(Okay, so it might not actually be Howie, but it's far more fun to pretend.) 
Here's Hamper's description of Howie:
Howie Makem stood five feet nine. He had light brown fur, long synthetic whiskers and a head the size of a Datsun. He wore a long red cape emblazoned with the letter Q for Quality. A very magical cat, Howie walked everywhere on his hind paws. Cruelly, Howie was not entrusted with a dick.
Howie would make the rounds poking his floppy whiskers in and out of each department. A "Howie sighting" was always cause for great fanfare. The workers would scream and holler and jump up and down on their workbenches whenever Howie drifted by. Howie Makem may have begun as just another Company ploy to prod the tired legions, but most of us ran with the joke and soon Howie evolved into a crazy phenomenon.

Friday, January 4, 2013

Joel Rash Brings Music to Downtown Flint



There's a great story on Joel Rash and Flint Local 432, the music venue that's breathing some life into downtown, in The Atlantic Cities.

Michael Seman reports:
"It was a ghost town down here when we started out," Rash recalls. He opened his first Flint music venue back in 1987, in the basement of the historic but waning 2,000-seat Capitol Theater. Chris Everson, general manager of the Flint Downtown Development Authority, recalls the time after a show when the singer of his former band rode naked on a moped for half an hour through the streets of downtown. "No police, nothing," Everson muses. "Nobody was here."
Rash's efforts show that Flint's revival will be spurred by a series of smaller, grass-roots efforts that build into real change for the city:
"Coinciding with Flint Local 432’s success, in the 2000s the city and nonprofits alike coalesced around a renewed interest in the potential of Flint’s downtown, resulting in streetscape improvements, building renovations, art walk events, and successful summer festivals. "It was organic, not top-down," Rash says. "It was laying the groundwork for a more sustainable, active, diverse, functional downtown."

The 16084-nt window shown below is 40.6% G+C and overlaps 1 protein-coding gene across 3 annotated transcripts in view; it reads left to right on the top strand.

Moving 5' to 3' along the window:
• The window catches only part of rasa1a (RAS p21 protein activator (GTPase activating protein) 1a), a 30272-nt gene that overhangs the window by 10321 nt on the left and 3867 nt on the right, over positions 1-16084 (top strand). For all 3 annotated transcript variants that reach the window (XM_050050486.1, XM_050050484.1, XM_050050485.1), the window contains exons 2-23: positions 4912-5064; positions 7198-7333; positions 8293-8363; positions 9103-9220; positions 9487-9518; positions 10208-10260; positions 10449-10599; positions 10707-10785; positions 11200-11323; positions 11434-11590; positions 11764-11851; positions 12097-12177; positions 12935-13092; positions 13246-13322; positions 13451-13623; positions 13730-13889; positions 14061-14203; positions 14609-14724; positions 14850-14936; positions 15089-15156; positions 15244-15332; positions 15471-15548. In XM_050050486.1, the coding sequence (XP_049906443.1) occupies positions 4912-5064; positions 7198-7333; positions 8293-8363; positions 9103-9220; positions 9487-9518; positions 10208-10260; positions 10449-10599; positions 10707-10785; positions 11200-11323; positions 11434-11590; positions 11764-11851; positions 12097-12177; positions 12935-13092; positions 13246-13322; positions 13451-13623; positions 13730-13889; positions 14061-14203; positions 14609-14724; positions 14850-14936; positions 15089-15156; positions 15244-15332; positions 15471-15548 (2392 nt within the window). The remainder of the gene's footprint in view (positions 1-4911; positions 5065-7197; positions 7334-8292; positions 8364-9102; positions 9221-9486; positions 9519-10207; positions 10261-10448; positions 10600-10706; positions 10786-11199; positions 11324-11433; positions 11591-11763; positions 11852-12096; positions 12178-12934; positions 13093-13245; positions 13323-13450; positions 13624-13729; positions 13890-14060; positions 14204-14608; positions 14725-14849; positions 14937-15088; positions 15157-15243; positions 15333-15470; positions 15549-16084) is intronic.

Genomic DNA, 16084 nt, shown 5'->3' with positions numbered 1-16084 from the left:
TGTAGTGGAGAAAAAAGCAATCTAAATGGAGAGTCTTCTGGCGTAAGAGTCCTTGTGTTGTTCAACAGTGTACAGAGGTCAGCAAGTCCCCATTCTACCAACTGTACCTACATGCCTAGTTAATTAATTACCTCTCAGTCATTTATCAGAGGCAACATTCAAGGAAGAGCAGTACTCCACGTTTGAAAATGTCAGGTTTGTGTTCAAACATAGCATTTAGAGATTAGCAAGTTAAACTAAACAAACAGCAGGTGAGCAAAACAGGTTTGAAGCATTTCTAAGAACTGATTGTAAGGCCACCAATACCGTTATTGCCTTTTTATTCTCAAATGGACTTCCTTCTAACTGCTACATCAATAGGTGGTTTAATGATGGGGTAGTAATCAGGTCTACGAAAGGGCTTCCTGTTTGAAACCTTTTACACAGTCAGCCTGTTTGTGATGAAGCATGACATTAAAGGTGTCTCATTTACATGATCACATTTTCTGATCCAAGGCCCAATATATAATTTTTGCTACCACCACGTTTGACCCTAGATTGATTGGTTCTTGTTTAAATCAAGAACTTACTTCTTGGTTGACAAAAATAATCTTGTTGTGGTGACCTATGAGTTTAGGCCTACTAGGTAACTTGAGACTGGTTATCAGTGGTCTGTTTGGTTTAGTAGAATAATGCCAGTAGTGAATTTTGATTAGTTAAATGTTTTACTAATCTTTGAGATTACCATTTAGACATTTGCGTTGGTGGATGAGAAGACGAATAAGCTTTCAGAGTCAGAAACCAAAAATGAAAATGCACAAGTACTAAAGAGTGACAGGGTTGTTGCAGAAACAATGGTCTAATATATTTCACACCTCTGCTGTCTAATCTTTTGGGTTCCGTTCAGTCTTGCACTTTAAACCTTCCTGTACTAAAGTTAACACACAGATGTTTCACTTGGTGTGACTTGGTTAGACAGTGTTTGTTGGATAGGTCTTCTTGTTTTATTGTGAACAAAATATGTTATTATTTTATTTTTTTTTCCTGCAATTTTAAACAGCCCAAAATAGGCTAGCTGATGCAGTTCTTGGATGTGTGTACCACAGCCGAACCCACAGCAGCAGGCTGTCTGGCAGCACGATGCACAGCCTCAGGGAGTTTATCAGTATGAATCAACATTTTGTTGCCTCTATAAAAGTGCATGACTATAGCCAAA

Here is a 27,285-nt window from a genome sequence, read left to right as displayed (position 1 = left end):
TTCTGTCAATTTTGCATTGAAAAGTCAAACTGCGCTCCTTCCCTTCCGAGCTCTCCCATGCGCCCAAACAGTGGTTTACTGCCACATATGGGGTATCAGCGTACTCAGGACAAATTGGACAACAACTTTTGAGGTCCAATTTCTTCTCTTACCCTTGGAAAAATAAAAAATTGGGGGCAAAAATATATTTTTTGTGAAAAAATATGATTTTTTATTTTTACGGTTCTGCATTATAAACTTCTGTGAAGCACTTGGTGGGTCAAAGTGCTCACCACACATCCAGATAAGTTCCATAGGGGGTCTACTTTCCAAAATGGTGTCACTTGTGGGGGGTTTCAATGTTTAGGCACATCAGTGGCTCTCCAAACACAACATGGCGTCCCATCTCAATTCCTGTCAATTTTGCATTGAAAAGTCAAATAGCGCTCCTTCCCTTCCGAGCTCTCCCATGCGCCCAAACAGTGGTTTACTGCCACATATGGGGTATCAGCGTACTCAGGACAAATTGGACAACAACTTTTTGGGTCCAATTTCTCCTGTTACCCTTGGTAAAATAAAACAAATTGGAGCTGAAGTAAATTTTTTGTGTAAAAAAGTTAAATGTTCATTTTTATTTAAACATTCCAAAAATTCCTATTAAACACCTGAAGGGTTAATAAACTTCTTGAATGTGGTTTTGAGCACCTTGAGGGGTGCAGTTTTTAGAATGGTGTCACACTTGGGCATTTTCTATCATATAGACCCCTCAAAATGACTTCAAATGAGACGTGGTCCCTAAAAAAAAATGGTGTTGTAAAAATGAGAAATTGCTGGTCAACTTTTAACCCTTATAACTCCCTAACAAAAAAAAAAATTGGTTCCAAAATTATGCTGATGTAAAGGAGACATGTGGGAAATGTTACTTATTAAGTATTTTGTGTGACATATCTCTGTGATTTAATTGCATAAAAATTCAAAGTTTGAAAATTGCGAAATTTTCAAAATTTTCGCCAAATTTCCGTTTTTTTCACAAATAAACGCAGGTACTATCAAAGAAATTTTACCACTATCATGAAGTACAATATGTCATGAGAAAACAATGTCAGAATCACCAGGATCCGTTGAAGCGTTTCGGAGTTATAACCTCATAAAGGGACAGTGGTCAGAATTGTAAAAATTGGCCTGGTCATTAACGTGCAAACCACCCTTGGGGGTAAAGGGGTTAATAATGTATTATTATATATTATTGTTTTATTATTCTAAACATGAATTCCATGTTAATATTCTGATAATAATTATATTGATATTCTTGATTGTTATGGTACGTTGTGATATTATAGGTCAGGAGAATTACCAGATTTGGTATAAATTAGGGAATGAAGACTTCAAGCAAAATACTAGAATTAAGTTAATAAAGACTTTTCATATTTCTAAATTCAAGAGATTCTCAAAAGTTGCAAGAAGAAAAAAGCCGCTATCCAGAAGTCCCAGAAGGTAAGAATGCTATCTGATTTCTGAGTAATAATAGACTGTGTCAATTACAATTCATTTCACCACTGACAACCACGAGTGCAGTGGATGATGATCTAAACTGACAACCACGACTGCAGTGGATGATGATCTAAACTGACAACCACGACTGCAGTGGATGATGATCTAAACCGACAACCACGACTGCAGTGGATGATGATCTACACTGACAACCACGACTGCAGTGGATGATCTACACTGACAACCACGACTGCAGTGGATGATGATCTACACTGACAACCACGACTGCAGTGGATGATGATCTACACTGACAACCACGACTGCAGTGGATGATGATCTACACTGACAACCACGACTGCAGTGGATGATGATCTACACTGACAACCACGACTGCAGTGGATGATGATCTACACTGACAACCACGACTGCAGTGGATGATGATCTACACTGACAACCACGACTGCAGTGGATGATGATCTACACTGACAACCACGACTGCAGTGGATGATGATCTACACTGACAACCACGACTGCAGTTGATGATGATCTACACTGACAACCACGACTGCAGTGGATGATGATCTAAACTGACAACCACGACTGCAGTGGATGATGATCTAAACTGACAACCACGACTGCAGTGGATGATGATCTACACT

Flint Photos: Dan Kildee Sworn Into Congress


Tuesday, January 1, 2013

Flint Profiles: Sarah Carson


I was happy to discover the poetry of Flint Expatriate Sarah Carson over the holidays. She has two chapbooks — Before OnStar and Twenty-Two — both available on Amazon.  

One of my favorites is In Buick City:
GG inherited the Buick when Mrs. Sacco died, though she hasn't driven it in years. The last time was the morning that little boy followed her home from the grocery store, acted like he had a gun in the lining of his jacket, and told her to hand over her pocketbook. Since then she's kept the car in the garage between the tool bench and the riding mower, climbing in every so often to turn on the radio or admire the chrome around the speedometer. There's a sticker inside the driver's side door says it was made downtown on Leith Street before OnStar, before the hundred thousand mile power train warranty. When Uncle Robert has nothing else to drive, he’ll come pick it up and use it to run his errands. He says he’s surprised how smooth the ride still is.  He thinks it’s cause the car gets so little use, doesn’t drive downtown on the cobblestones or around the potholes on the freeway. I think it’s just cause some things aren’t ever really as bad as they seem.
Although it's not always explicit, her experiences in Flint heavily influence her work."I was born in Flint, but raised in Flushing," she said. "Both my father and grandfather worked at General Motors, and seeing my father's experience with the factory had a huge impact on me. Many of my most vivid childhood memories revolve around the factory — whether it was waiting in traffic on 475 to pick up dad from work or visiting the factory on Take Your Daughter to Work Day or watching my dad deal with the loss of his friends who died or were seriously injured in accidents on the factory floor. After college, I moved back to Flint and lived on the South Side in the Cody School Neighborhood. I left in 2007 and moved to Chicago where I still live. My mother and I, though, are now fixing up a house in Carriage Town — Mayor Ray Brownell's old house across the street from Atwood Stadium!"